Jérémy Sinigaglia, Adrien Thibault – Questions of In-Disciplines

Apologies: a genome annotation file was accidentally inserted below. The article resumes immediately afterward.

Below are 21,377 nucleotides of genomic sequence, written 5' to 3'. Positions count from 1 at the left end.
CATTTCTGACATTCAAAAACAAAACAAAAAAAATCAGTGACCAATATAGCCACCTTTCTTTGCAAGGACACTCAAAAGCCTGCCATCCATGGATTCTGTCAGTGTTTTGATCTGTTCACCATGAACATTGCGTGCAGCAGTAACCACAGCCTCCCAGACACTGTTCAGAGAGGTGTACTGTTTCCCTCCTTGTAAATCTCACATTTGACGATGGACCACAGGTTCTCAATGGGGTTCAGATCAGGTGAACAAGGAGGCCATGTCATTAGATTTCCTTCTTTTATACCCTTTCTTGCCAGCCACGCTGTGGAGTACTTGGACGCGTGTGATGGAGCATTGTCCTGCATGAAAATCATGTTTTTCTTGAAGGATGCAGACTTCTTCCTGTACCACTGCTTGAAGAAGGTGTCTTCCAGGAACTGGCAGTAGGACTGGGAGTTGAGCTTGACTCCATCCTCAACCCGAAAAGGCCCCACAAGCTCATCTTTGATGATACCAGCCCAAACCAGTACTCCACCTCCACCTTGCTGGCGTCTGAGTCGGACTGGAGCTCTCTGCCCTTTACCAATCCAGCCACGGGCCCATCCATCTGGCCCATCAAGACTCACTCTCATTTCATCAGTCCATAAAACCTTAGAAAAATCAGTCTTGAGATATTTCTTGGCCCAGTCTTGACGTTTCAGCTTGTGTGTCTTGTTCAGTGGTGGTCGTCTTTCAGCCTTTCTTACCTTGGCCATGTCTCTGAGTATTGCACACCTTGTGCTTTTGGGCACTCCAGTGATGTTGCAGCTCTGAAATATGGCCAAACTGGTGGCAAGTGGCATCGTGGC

The specialization of research into orders of problems considered as specific has been a major trend in the structuring of social science throughout the twentieth century—in particular after 1945. Several transformations have led to a growing division of scientific labour: morphological changes (the increasing number of scholars and applicants for research jobs), institutional changes (the structuring of higher education with courses and degrees, the development and rising numbers of universities and research bodies) and the professionalization of social science (with rationalized procedures for recruitment and evaluation), including sociology (Houdeville 2007). As Bernard Lahire puts it, there has been a “double process of dispersal” in research: first, a “disciplinary division” has introduced an arbitrary fragmentation of the social world into subjects supposedly pertaining to law, psychology, economics, education, etc., and second, a “sub-disciplinary division,” which has heightened divisions by introducing multiple specialities (Lahire 2012: § 6).
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